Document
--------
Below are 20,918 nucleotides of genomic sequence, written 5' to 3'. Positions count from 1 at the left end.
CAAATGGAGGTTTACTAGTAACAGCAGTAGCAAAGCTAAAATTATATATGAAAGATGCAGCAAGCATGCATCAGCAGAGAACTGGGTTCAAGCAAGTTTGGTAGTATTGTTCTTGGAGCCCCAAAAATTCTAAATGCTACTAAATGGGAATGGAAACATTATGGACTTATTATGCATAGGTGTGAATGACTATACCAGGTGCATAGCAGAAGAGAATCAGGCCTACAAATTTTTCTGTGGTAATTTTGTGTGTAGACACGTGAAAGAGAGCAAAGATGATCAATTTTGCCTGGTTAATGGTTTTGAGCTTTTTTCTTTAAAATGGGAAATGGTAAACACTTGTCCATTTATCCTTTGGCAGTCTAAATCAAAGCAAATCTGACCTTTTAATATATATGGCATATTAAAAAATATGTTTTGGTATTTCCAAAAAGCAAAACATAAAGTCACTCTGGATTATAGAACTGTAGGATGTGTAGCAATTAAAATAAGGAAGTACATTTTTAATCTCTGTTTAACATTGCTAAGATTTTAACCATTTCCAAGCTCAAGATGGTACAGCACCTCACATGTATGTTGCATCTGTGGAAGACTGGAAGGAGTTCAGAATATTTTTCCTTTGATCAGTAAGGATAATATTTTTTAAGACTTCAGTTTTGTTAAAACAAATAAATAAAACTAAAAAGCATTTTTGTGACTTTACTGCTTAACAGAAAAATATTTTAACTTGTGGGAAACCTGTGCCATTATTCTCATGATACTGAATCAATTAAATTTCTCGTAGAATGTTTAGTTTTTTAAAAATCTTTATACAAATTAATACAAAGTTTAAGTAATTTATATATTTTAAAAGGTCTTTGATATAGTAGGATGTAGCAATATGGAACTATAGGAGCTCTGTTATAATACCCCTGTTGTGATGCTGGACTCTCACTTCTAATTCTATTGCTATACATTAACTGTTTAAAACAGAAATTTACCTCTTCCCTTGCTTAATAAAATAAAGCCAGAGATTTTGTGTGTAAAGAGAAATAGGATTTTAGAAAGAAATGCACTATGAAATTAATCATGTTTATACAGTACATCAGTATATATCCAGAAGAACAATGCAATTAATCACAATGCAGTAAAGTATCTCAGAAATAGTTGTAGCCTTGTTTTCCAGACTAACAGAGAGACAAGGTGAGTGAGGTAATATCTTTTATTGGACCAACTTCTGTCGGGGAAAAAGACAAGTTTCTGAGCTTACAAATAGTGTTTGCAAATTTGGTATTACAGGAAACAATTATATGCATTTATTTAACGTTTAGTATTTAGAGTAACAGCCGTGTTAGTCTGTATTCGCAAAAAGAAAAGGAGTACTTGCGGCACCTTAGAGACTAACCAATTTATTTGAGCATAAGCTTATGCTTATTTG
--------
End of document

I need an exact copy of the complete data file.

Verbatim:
Below are 20,918 nucleotides of genomic sequence, written 5' to 3'. Positions count from 1 at the left end.
CAAATGGAGGTTTACTAGTAACAGCAGTAGCAAAGCTAAAATTATATATGAAAGATGCAGCAAGCATGCATCAGCAGAGAACTGGGTTCAAGCAAGTTTGGTAGTATTGTTCTTGGAGCCCCAAAAATTCTAAATGCTACTAAATGGGAATGGAAACATTATGGACTTATTATGCATAGGTGTGAATGACTATACCAGGTGCATAGCAGAAGAGAATCAGGCCTACAAATTTTTCTGTGGTAATTTTGTGTGTAGACACGTGAAAGAGAGCAAAGATGATCAATTTTGCCTGGTTAATGGTTTTGAGCTTTTTTCTTTAAAATGGGAAATGGTAAACACTTGTCCATTTATCCTTTGGCAGTCTAAATCAAAGCAAATCTGACCTTTTAATATATATGGCATATTAAAAAATATGTTTTGGTATTTCCAAAAAGCAAAACATAAAGTCACTCTGGATTATAGAACTGTAGGATGTGTAGCAATTAAAATAAGGAAGTACATTTTTAATCTCTGTTTAACATTGCTAAGATTTTAACCATTTCCAAGCTCAAGATGGTACAGCACCTCACATGTATGTTGCATCTGTGGAAGACTGGAAGGAGTTCAGAATATTTTTCCTTTGATCAGTAAGGATAATATTTTTTAAGACTTCAGTTTTGTTAAAACAAATAAATAAAACTAAAAAGCATTTTTGTGACTTTACTGCTTAACAGAAAAATATTTTAACTTGTGGGAAACCTGTGCCATTATTCTCATGATACTGAATCAATTAAATTTCTCGTAGAATGTTTAGTTTTTTAAAAATCTTTATACAAATTAATACAAAGTTTAAGTAATTTATATATTTTAAAAGGTCTTTGATATAGTAGGATGTAGCAATATGGAACTATAGGAGCTCTGTTATAATACCCCTGTTGTGATGCTGGACTCTCACTTCTAATTCTATTGCTATACATTAACTGTTTAAAACAGAAATTTACCTCTTCCCTTGCTTAATAAAATAAAGCCAGAGATTTTGTGTGTAAAGAGAAATAGGATTTTAGAAAGAAATGCACTATGAAATTAATCATGTTTATACAGTACATCAGTATATATCCAGAAGAACAATGCAATTAATCACAATGCAGTAAAGTATCTCAGAAATAGTTGTAGCCTTGTTTTCCAGACTAACAGAGAGACAAGGTGAGTGAGGTAATATCTTTTATTGGACCAACTTCTGTCGGGGAAAAAGACAAGTTTCTGAGCTTACAAATAGTGTTTGCAAATTTGGTATTACAGGAAACAATTATATGCATTTATTTAACGTTTAGTATTTAGAGTAACAGCCGTGTTAGTCTGTATTCGCAAAAAGAAAAGGAGTACTTGCGGCACCTTAGAGACTAACCAATTTATTTGAGCATAAGCTTATGCTTATTTG